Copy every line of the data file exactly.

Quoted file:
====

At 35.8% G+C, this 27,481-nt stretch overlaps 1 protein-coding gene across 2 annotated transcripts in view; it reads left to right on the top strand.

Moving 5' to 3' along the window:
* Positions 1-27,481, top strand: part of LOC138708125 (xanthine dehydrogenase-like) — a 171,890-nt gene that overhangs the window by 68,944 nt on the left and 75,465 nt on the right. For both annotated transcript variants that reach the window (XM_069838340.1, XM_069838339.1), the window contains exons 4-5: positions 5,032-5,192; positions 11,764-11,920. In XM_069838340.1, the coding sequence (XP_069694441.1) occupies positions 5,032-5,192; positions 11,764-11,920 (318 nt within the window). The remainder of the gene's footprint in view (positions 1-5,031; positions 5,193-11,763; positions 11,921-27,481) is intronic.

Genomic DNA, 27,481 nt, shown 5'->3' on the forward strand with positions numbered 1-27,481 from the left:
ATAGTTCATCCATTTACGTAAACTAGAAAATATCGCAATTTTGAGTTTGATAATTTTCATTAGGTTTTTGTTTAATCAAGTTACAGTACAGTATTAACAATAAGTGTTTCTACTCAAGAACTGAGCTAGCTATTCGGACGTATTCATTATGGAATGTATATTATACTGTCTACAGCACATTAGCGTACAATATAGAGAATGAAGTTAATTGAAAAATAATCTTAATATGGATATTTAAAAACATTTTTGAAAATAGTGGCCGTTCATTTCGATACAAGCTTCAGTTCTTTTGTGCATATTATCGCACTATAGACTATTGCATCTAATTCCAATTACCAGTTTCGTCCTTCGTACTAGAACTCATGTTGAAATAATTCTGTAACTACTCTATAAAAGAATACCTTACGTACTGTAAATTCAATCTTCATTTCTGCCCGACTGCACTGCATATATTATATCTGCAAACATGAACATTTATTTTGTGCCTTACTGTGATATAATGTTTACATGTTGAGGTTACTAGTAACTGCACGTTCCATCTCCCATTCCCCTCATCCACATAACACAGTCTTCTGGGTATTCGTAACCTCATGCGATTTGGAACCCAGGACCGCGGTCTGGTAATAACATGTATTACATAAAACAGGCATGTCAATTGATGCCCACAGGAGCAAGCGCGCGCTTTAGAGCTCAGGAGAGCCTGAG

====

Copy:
At 35.8% G+C, this 27,481-nt stretch overlaps 1 protein-coding gene across 2 annotated transcripts in view; it reads left to right on the top strand.

Moving 5' to 3' along the window:
* Positions 1-27,481, top strand: part of LOC138708125 (xanthine dehydrogenase-like) — a 171,890-nt gene that overhangs the window by 68,944 nt on the left and 75,465 nt on the right. For both annotated transcript variants that reach the window (XM_069838340.1, XM_069838339.1), the window contains exons 4-5: positions 5,032-5,192; positions 11,764-11,920. In XM_069838340.1, the coding sequence (XP_069694441.1) occupies positions 5,032-5,192; positions 11,764-11,920 (318 nt within the window). The remainder of the gene's footprint in view (positions 1-5,031; positions 5,193-11,763; positions 11,921-27,481) is intronic.

Genomic DNA, 27,481 nt, shown 5'->3' on the forward strand with positions numbered 1-27,481 from the left:
ATAGTTCATCCATTTACGTAAACTAGAAAATATCGCAATTTTGAGTTTGATAATTTTCATTAGGTTTTTGTTTAATCAAGTTACAGTACAGTATTAACAATAAGTGTTTCTACTCAAGAACTGAGCTAGCTATTCGGACGTATTCATTATGGAATGTATATTATACTGTCTACAGCACATTAGCGTACAATATAGAGAATGAAGTTAATTGAAAAATAATCTTAATATGGATATTTAAAAACATTTTTGAAAATAGTGGCCGTTCATTTCGATACAAGCTTCAGTTCTTTTGTGCATATTATCGCACTATAGACTATTGCATCTAATTCCAATTACCAGTTTCGTCCTTCGTACTAGAACTCATGTTGAAATAATTCTGTAACTACTCTATAAAAGAATACCTTACGTACTGTAAATTCAATCTTCATTTCTGCCCGACTGCACTGCATATATTATATCTGCAAACATGAACATTTATTTTGTGCCTTACTGTGATATAATGTTTACATGTTGAGGTTACTAGTAACTGCACGTTCCATCTCCCATTCCCCTCATCCACATAACACAGTCTTCTGGGTATTCGTAACCTCATGCGATTTGGAACCCAGGACCGCGGTCTGGTAATAACATGTATTACATAAAACAGGCATGTCAATTGATGCCCACAGGAGCAAGCGCGCGCTTTAGAGCTCAGGAGAGCCTGAG